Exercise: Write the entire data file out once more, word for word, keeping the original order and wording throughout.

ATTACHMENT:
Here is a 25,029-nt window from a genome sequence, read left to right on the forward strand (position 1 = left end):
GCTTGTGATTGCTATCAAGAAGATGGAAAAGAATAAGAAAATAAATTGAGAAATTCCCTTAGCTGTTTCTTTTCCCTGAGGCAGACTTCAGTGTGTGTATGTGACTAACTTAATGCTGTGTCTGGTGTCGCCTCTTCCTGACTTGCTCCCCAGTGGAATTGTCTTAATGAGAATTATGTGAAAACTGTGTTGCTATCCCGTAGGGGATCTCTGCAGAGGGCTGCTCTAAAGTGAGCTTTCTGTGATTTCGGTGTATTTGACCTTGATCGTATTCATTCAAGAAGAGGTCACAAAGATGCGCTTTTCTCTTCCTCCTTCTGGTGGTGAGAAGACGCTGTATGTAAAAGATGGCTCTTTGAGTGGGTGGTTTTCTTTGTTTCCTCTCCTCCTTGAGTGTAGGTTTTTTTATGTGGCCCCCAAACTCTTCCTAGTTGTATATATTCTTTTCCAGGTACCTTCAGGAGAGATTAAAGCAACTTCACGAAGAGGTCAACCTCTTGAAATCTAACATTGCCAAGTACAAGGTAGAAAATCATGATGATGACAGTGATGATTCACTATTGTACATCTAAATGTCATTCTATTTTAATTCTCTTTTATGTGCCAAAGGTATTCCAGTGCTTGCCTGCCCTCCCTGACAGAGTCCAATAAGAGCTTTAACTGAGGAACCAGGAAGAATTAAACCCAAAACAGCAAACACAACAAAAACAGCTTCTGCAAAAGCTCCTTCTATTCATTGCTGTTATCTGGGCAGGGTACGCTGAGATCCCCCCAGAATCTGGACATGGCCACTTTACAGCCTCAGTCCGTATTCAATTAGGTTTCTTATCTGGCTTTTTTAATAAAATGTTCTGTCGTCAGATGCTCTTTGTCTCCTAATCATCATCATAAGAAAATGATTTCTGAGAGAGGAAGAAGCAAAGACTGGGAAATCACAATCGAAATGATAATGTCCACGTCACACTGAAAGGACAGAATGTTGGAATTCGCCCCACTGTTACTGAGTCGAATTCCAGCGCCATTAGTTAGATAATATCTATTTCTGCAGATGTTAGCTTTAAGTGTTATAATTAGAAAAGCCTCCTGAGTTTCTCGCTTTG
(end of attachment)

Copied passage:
Here is a 25,029-nt window from a genome sequence, read left to right on the forward strand (position 1 = left end):
GCTTGTGATTGCTATCAAGAAGATGGAAAAGAATAAGAAAATAAATTGAGAAATTCCCTTAGCTGTTTCTTTTCCCTGAGGCAGACTTCAGTGTGTGTATGTGACTAACTTAATGCTGTGTCTGGTGTCGCCTCTTCCTGACTTGCTCCCCAGTGGAATTGTCTTAATGAGAATTATGTGAAAACTGTGTTGCTATCCCGTAGGGGATCTCTGCAGAGGGCTGCTCTAAAGTGAGCTTTCTGTGATTTCGGTGTATTTGACCTTGATCGTATTCATTCAAGAAGAGGTCACAAAGATGCGCTTTTCTCTTCCTCCTTCTGGTGGTGAGAAGACGCTGTATGTAAAAGATGGCTCTTTGAGTGGGTGGTTTTCTTTGTTTCCTCTCCTCCTTGAGTGTAGGTTTTTTTATGTGGCCCCCAAACTCTTCCTAGTTGTATATATTCTTTTCCAGGTACCTTCAGGAGAGATTAAAGCAACTTCACGAAGAGGTCAACCTCTTGAAATCTAACATTGCCAAGTACAAGGTAGAAAATCATGATGATGACAGTGATGATTCACTATTGTACATCTAAATGTCATTCTATTTTAATTCTCTTTTATGTGCCAAAGGTATTCCAGTGCTTGCCTGCCCTCCCTGACAGAGTCCAATAAGAGCTTTAACTGAGGAACCAGGAAGAATTAAACCCAAAACAGCAAACACAACAAAAACAGCTTCTGCAAAAGCTCCTTCTATTCATTGCTGTTATCTGGGCAGGGTACGCTGAGATCCCCCCAGAATCTGGACATGGCCACTTTACAGCCTCAGTCCGTATTCAATTAGGTTTCTTATCTGGCTTTTTTAATAAAATGTTCTGTCGTCAGATGCTCTTTGTCTCCTAATCATCATCATAAGAAAATGATTTCTGAGAGAGGAAGAAGCAAAGACTGGGAAATCACAATCGAAATGATAATGTCCACGTCACACTGAAAGGACAGAATGTTGGAATTCGCCCCACTGTTACTGAGTCGAATTCCAGCGCCATTAGTTAGATAATATCTATTTCTGCAGATGTTAGCTTTAAGTGTTATAATTAGAAAAGCCTCCTGAGTTTCTCGCTTTG